virtue of religion

Trippy discussions of moral issues, conspiracy theories, the paranormal and other otherworldly phenomenon.

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Postby Exalted Ugu » Thu Aug 25, 2005 1:16 am

An analogy is an illustration, not to be confused with the real thing.

All the talk about localized increase in order while the overall system order decreases, is exactly what the current theories describe. I used a flaw in the analogy of the teacup to illustrate a potential flaw in, or at least a potential alternate view of, the theory of entropy.


But a flaw in an analogy is just that, a flaw in an analogy. The teacup example was intended to demonstrate one facet of the theory of entropy, that of increasing disorder. It was never intended in any way to allow one to draw conclusions or analyse the theory as a whole. To me, the theory of ever increasing disorder within any given closed system makes good sense. If the system cannot receive any energy from outside, eventually the energy will be evenly distributed throughout the system, and since work can only be performed when energy moves from an area of high energy into an area of low energy, no useful work can be conducted within that system.

If, as you mention as possible, the universe receives energy from some other source, then it is not a closed system, and entropy cannot definitively apply. Of course, your black hole-quasar theory seems to require a concept of meta-universe, the sum of all universes, and there is no reason why entropy would not obtain to that.

How can you "agree with me" when I didn't say that?[

Sorry, editing error. Meant that sentence to start differently.

I do not agree with what you just said. What I think is that faith and religion are the natural results of our need to understand things, our need for order in the universe. And I'm saying that the "need for order" comes from somewhere, from something so innate, so essential to our very being, that until now we haven't been able to see it clearly. So, while religious dogma may miss the mark in terms of objective reality, the need for religion is the result of a fundamental characteristic of existence.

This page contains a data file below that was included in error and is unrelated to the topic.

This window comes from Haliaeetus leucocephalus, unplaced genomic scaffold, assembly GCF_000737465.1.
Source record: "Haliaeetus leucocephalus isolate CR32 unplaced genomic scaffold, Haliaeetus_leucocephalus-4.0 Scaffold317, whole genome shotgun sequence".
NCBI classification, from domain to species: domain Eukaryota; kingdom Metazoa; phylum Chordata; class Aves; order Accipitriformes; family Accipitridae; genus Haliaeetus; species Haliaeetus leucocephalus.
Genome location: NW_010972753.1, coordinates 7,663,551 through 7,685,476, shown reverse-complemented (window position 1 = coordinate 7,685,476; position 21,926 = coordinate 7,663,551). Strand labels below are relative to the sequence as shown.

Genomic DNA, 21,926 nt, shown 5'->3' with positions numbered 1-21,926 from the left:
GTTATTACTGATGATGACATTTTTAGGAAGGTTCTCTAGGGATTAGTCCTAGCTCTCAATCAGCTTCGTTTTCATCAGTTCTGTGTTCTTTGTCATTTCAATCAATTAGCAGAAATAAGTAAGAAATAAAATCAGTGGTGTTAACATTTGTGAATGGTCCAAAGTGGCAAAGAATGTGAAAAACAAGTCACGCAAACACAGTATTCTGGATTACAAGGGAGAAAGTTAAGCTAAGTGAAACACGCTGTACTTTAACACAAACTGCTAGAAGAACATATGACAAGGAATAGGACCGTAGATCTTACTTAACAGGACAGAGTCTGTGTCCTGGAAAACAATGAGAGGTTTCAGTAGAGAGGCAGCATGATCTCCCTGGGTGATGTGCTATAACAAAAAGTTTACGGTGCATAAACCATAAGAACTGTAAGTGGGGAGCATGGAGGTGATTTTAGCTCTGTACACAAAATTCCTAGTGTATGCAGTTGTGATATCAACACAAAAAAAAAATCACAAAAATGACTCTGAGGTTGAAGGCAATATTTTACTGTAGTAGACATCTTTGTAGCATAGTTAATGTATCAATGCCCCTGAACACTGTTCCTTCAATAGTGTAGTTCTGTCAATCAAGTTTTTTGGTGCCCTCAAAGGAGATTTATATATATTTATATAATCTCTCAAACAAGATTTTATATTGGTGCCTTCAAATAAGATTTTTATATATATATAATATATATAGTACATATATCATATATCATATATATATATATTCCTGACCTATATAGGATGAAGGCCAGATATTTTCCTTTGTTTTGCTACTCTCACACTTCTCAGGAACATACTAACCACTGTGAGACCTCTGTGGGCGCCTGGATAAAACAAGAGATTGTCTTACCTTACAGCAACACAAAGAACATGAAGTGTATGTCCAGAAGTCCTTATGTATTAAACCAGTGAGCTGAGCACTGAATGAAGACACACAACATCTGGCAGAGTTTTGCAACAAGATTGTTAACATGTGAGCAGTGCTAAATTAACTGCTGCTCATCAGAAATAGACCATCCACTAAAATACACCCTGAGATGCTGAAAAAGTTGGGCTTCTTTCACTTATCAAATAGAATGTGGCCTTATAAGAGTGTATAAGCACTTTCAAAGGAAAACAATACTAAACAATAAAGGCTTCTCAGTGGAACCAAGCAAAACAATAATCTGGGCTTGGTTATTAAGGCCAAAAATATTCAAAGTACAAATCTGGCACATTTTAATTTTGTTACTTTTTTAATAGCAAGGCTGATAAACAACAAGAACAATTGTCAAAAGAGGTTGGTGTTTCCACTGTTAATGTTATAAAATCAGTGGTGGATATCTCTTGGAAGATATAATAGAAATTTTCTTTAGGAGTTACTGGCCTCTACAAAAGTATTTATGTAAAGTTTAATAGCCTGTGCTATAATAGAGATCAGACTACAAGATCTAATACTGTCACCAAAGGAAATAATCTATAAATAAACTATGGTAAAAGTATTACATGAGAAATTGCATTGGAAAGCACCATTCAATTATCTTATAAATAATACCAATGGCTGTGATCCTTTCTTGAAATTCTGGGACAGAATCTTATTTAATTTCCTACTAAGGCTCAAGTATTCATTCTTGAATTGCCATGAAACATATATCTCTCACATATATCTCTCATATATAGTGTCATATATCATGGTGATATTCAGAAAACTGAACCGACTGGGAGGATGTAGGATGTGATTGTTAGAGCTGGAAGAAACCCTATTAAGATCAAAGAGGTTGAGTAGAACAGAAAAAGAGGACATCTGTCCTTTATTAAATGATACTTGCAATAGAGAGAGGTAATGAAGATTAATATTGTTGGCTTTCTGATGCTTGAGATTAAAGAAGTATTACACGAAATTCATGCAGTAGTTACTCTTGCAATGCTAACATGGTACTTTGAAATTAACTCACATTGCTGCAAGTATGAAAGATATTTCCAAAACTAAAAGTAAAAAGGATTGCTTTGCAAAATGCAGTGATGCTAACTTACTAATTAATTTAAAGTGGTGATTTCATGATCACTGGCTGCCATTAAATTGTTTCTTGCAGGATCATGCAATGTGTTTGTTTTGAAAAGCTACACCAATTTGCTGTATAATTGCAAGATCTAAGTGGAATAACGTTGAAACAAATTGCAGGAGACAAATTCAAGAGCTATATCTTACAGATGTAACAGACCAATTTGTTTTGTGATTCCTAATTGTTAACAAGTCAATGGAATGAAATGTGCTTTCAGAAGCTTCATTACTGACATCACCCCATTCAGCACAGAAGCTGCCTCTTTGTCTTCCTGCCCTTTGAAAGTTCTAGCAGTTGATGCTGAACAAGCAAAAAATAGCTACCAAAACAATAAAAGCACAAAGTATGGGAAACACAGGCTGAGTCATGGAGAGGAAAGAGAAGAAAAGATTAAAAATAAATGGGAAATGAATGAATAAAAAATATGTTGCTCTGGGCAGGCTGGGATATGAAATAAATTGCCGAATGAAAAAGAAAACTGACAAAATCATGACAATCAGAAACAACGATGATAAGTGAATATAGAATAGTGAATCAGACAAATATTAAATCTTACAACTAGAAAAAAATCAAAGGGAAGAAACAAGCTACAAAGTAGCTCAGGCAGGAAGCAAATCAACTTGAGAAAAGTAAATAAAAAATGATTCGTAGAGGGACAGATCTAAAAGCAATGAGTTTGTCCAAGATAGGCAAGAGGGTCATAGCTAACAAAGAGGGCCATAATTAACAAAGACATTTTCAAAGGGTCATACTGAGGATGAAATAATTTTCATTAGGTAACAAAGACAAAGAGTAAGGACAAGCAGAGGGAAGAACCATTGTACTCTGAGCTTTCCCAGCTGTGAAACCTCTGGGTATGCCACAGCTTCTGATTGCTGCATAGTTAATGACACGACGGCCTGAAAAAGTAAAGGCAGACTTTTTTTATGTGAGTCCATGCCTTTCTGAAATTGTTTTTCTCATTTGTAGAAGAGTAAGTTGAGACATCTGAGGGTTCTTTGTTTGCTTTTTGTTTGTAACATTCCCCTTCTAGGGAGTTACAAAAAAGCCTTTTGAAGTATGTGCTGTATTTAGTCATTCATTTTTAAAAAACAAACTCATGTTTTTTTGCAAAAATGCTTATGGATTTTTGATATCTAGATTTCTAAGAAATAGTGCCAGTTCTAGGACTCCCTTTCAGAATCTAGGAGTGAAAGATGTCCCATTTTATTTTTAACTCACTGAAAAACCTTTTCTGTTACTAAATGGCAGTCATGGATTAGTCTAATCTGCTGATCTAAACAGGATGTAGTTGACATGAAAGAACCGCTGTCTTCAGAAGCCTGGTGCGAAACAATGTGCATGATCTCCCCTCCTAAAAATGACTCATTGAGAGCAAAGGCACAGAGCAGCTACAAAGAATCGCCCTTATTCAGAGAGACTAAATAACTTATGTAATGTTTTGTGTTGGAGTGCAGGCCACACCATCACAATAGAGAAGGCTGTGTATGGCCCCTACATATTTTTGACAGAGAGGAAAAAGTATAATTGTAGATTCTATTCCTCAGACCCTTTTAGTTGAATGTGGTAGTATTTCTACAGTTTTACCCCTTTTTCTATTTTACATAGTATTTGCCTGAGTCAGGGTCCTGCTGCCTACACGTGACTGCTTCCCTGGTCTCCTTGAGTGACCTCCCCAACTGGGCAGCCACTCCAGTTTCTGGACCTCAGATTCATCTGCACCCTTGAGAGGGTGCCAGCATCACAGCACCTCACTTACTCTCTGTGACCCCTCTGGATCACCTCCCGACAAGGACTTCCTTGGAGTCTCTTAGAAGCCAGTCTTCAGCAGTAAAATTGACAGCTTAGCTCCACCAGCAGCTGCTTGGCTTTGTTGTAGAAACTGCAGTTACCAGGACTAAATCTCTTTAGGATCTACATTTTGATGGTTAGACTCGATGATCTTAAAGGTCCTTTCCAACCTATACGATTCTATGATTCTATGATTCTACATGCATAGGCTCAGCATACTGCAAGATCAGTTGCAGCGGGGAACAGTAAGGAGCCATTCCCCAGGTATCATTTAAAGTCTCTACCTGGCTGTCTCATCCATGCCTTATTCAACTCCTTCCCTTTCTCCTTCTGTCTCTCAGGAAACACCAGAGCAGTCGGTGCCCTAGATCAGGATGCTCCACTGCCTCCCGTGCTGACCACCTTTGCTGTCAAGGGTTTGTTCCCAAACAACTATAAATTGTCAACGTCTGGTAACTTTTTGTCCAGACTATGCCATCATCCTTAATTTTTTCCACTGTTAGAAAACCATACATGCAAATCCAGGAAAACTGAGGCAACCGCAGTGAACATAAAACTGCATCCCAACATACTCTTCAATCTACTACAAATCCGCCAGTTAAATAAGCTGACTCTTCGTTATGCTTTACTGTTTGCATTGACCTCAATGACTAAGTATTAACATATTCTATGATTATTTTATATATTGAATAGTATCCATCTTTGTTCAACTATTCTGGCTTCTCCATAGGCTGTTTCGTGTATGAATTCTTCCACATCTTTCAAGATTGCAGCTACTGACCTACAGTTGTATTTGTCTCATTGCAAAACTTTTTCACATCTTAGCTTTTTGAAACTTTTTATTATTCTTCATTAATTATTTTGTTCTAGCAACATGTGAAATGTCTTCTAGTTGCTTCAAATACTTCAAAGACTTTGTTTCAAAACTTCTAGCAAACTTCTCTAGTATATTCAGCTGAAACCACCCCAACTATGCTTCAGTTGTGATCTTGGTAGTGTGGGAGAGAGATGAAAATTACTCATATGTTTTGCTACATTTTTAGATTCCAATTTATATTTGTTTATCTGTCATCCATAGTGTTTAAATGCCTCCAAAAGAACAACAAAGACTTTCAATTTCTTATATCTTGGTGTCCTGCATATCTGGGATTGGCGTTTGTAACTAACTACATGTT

I think that the need for religion is a fundamental characteristic of desperation. I think it reflects a feeling of powerlessness, and the desire to have some control over those things which elude our grasp. You can see this behavior in the extremely public religiosity of american media, for instance, where the idea seems to be that if we can only get enough people to gang up and beg 'god' for something, 'he' will grant whatever we wish. This isn't a desire for understanding, it's a desire for control. It's the fear that the universe is objective and uncaring. It is weakness.

I believe as science gives us more and more explanations for the phenomena around us and the phenomena that are us, faith and religion and science will converge in true understanding.

Ultimately, that is the same thing I predict. As science advances, religions find themselves abandoning old tenets of faith to match what can be proven and demonstrated. When the world can be shown to orbit the sun, religions will abandon heliocentricity, to avoid looking ridiculous and losing followers. As science continues to advance, religions will continue to recede, until religion is merely a thin veneer over science, intended to allow the remnants of a priesthood some measure of the privileged existence their ancestors enjoyed. Sooner or later, it'll end. But mark me, i do not believe that religions have much to contribute to an understanding of the world, though what they DO have to offer differs from religion to religion.